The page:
The Comeback of the Czech Social Democrats, Party of Spoilers

zaoandparoubek09032010.jpgAfter more than a year of being run by a provisional team of technocrats, the Czech Republic has a new centre-right coalition government, who won a vote of confidence earlier this month. It seems the surprising turn of events continues, following the May election when everyone expected the Social Democrats (ČSSD) to win by a significant margin. What actually happened was a pyrrhic victory: 18 seats lost, a 2% margin win and no chance of cobbling together a government with other parties. The ČSSD leader, Jiří Paroubek, who helped bring down the country’s centre-right government in March 2009, promptly resigned.

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So now contrary to expectation, the Czech Republic is on course for four years of a center-right government with a triumvirate of the Civic Democrats (ODS) and two newcomers: TOP 09 and Věci veřejné (VV). This all means serious budget cuts and a significantly smaller government. It may also mean playing a role in the US missile defense despite the threats – some vocal, some subtler – by Russia to retaliate. The ČSSD, who fought tooth and nail against the original Bush administration project, is pretty much toothless now and can only watch and seethe from the sidelines.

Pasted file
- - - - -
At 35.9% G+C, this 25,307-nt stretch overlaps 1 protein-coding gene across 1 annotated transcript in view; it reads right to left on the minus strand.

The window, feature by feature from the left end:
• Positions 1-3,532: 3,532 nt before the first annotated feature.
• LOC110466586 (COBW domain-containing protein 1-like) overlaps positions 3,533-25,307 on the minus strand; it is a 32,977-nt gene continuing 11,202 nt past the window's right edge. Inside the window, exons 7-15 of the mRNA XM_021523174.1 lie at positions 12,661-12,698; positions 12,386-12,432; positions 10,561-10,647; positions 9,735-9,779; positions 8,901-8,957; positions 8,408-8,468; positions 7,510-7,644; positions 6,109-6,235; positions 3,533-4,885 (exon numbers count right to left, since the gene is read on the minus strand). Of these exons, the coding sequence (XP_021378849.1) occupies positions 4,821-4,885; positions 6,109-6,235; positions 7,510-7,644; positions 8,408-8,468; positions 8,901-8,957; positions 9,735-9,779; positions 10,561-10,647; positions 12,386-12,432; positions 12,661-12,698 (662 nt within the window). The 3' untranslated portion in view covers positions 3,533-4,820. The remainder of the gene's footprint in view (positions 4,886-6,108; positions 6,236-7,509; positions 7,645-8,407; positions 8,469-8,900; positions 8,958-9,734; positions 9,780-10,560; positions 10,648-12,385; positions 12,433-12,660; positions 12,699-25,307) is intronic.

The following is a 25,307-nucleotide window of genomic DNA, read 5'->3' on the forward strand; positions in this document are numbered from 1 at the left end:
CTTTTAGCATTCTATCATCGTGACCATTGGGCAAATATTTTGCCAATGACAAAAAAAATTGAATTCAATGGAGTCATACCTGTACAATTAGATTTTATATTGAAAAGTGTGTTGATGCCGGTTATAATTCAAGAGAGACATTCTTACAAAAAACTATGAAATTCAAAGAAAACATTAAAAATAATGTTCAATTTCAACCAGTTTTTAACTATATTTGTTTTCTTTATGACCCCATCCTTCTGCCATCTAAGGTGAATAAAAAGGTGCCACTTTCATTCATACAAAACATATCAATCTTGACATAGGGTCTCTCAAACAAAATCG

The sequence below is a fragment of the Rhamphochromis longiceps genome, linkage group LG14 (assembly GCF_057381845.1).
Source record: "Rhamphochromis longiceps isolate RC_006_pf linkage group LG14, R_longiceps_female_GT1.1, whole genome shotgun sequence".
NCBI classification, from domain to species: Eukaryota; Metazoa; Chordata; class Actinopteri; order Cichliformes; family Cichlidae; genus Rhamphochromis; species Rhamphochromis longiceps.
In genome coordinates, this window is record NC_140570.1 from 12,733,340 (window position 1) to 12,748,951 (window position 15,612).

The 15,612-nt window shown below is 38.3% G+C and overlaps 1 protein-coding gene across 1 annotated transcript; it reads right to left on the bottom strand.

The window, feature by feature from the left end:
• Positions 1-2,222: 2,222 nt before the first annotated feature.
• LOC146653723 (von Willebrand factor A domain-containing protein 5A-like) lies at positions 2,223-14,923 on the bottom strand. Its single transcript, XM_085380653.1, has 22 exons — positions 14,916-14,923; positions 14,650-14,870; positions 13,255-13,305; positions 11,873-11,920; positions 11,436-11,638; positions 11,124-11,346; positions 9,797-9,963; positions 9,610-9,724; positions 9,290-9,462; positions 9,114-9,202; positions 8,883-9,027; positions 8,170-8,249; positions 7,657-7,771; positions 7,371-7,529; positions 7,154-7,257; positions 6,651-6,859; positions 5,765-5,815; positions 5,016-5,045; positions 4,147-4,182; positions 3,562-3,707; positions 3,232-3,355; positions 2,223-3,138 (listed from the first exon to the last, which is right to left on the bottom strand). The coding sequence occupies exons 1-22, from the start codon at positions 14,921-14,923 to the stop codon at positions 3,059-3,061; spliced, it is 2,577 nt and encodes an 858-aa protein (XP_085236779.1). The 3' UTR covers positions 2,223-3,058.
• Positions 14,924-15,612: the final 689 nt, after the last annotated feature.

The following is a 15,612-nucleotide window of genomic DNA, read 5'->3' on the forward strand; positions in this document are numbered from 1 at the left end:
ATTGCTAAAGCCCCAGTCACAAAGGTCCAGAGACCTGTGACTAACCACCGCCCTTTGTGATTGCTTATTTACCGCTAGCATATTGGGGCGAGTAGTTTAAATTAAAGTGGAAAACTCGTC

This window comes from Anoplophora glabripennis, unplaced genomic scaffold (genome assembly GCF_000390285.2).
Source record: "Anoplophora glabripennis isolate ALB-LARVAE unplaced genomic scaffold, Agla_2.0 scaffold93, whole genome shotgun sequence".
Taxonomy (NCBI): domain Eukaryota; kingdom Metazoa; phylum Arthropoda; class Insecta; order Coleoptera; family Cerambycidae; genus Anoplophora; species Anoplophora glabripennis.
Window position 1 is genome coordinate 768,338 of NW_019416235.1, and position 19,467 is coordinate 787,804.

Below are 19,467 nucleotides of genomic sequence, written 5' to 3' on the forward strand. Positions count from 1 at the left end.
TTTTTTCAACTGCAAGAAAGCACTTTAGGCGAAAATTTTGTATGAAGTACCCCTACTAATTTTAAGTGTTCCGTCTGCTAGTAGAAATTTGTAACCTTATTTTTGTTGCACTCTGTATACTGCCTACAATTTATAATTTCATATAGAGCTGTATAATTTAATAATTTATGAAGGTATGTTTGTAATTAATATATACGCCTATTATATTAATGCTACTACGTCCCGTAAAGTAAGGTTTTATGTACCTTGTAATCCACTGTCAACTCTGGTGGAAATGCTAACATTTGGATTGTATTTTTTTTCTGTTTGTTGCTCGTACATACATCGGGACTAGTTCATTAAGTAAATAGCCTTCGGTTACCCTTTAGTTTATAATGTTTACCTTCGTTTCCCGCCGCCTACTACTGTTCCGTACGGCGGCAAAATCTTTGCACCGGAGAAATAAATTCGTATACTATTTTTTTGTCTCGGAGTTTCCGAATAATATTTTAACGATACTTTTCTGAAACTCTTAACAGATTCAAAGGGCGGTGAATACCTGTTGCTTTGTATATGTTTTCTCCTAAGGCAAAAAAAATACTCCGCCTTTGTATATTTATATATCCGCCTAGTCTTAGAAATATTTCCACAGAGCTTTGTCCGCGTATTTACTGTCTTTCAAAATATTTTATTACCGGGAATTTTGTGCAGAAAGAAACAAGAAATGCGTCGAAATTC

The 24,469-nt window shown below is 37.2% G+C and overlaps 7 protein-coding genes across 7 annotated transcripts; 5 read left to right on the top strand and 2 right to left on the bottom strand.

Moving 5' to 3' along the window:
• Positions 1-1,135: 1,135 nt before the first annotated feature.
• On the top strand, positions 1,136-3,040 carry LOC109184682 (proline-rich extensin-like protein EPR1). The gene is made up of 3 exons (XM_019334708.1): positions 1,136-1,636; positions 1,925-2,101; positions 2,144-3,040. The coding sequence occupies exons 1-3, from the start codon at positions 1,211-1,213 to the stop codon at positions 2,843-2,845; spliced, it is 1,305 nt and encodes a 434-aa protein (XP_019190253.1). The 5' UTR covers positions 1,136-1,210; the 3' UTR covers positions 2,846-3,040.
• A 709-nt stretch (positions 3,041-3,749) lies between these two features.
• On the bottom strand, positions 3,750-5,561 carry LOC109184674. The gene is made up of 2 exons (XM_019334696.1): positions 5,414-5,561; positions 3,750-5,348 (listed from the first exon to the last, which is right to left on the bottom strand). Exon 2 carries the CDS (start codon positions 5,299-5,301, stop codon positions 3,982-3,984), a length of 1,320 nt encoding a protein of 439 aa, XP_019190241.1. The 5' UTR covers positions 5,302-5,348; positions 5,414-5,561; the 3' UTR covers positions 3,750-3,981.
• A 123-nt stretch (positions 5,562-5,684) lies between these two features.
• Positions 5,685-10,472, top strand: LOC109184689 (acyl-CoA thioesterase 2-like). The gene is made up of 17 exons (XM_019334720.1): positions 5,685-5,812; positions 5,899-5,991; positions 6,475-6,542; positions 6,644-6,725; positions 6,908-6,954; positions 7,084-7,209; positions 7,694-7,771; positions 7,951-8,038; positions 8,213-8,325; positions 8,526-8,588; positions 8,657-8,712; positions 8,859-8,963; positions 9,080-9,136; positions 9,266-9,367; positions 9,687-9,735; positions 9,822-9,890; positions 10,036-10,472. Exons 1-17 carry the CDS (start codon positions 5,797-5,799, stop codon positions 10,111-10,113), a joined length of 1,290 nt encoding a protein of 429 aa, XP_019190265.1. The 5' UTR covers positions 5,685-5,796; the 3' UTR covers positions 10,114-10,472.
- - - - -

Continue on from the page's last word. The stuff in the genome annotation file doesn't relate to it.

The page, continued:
It would be a mistake, though, to completely write off the ČSSD. The party is at a crossroads. However it could still retain a strong level of influence, especially in some parts of Czech society. The party’s fortunes may change for the better if it does well in the upcoming Senate and local elections. And it still might do some serious damage to a three-party coalition especially if it is not as strong as it would like and need to be.Judging by post-election autopsies carried out at Lidový dům, the Social Democrats themselves are worried about their party’s survival. At one of those post-mortems Mr. Špidla and Mr. Zaorálek agreed that the election defeat has put the whole existence of their party into jeopardy. Their only disagreement was on how long the ČSSD can survive if it doesn’t significantly reform: Mr. Špidla’s forecast was 50 years, Mr. Zaorálek shortened the period to one election term!But things could be worse, accordingly to Petr Holub, a well informed political commentator, the ČSSD’s predicament is much more serious. Writing in Lidové noviny, Holub, said it is not inconceivable that the Social Democrats are “already writing the last chapter of their history“. “One wrong step,” Holub warns, “and the ČSSD could die.“Most Czech commentators and voters were unanimous in the view that Paroubek & co. were responsible for the decline of the party. Voters were fed up with his trademark aggressive style and still haven’t forgiven him for sinking the coalition government while the Czech Republic held the EU presidency. Writing in Hospodářské Noviny, Petr Honzejk blamed Paroubek’s “scientific populism” for alienating ČSSD voters: “It’s a principle that can be described in one sentence: I decide what the people want and then promise to give it to them.” Honzejk could have added that people are instinctively aware of the old proverb about promises being like babies: “They are easy to make, but hard to deliver.“Alexandr Mitrofanov, a political commentator with the left-leaning daily Právo, saw Paroubek’s stepping down as an opportunity for the ČSSD to reform: “It wasn’t a pyrrhic victory for the ČSSD as an ideology. The real defeat was an unnatural direction within this ideology, pushed by a man who headed this party for the last five years.“The ČSSD can’t do too much damage in opposition at this point, considering that together with the Communists they have just 82 seats out of 200. But this could change. For one, no one knows yet how strong the freshly minted centre-right coalition really is, and, equally importantly, how stable the two new parties are. VV, in particular, is viewed with a great deal of scepticism. If the ČSSD puts its own house in order – and, sooner or later, it probably will – it could easily use any sign of instability to its advantage. After all, the party has had practice in bringing governments down.The upcoming Senate and local elections will be crucial for the ČSSD’s survival as a major political force. The party’s ambition is to gain a majority in the upper chamber, and thus gain a tool to thwart or at least delay proposals from the centre-right dominated lower house. According to some analysts, this goal maybe feasible. The ČSSD is not defending any of its 29 Senate seats, so it’s at least guaranteed not to lose a seat.Meanwhile, Mr. Paroubek is quietly working in the background on shoring up support to return to a leadership position within the ČSSD. This is not as impossible as it may sound: there is no strong candidate for the new leader; and the ČSSD will vote for a new party leader seven months from now, giving him plenty of time to regain the support he lost.Some commentators even suggest that Mr. Paroubek is eyeing the presidential seat. Mr. Paroubek himself has neither denied nor confirmed these speculations but he has said he’d be pushing for a direct presidential vote to replace the current parliamentary voting system. This may backfire, however, as, according to one recent opinion poll on the ČSSD leadership contest, Mr. Paroubek is enjoying a 14% support among ČSSD voters but almost none among the voters in general.Mr. Paroubek’s initial attempt at a comeback came during his first appearance on Czech TV since his resignation. Talking to Václav Moravec earlier this month, Mr. Paroubek strongly endorsed one of his closest allies, David Rath, as the future party leader triggering an unprecedented public spat inside his own party. Mr. Rath’s colleagues and competitors in the ČSSD leadership publicly denounced him as the “new Haider” and called him a “Kraken“. At the meeting of top social democrats last Friday, their acting leader, Bohuslav Sobotka, took them to task and pleaded with them to stop what the media has labelled the “fratricide struggle” inside the party. Mr. Sobotka was at pains to instil some unity into the ČSSD and he asked the party leaders to create a “dream team”.Interestingly Mr. Zaorálek, another of Mr. Paroubek’s close ex-collaborators and the current deputy party leader, when asked by journalists after the meeting on Friday if he planned to go for the deputy’s job again, was evasive: “Let’s talk about the Senate elections now. We have too many candidates already anyway.“Mr. Zaorálek has been keeping a low profile since his aborted attempt to get elected as the Speaker of the House. The new coalition leaders were unanimous in their opposition against him. The TOP 09 deputy leader, Mr. Kalousek, was famously quoted as saying: “We are not vetting him, we are simply not going to elect him!” Even the ever-so-polite Prime Minister, Mr. Nečas called Mr. Zaorálek untrustworthy, and someone who’s infamous because of his confrontational style, verbal attacks and his incessant doubting of the Czech duties vis-à-vis the NATO alliance.The post-election period has been quite a difficult one for Mr. Zaorálek. Apart from being refused the top parliamentarian position, the press labelled him “Radio Yerevan” for spreading false rumours about the proposed closure of Czech embassies around the world; and when Mr. Zaorálek, sometimes nick-named “Paroubek Mark II“, complained about his loneliness in the opposition in Parliament, the media sniggered and quickly re-called the ex Communist leader Mr. Jakeš’s famous words about being “a lonely fence post”.Yet, it would be dangerous and premature to write an obituary for the ČSSD. The media may talk about a party of quarrelsome old farts and narcissistic hacklers, or about a new round of the ČSSD’s favorite game of self-destruction, or even about a snake eating its own tail, but in reality with or without Mr. Paroubek, the ČSSD is expected to rise from the ashes. The proof is in the pudding: the latest opinion poll published earlier this month sees the ODS, its main rival, dropping to the third position, with TOP 09 second. The ČSSD is suprisingly still on top in spite of its “un-victory” in May 2010, and even despite of the barrage of the mega bad press of recent months. People beware!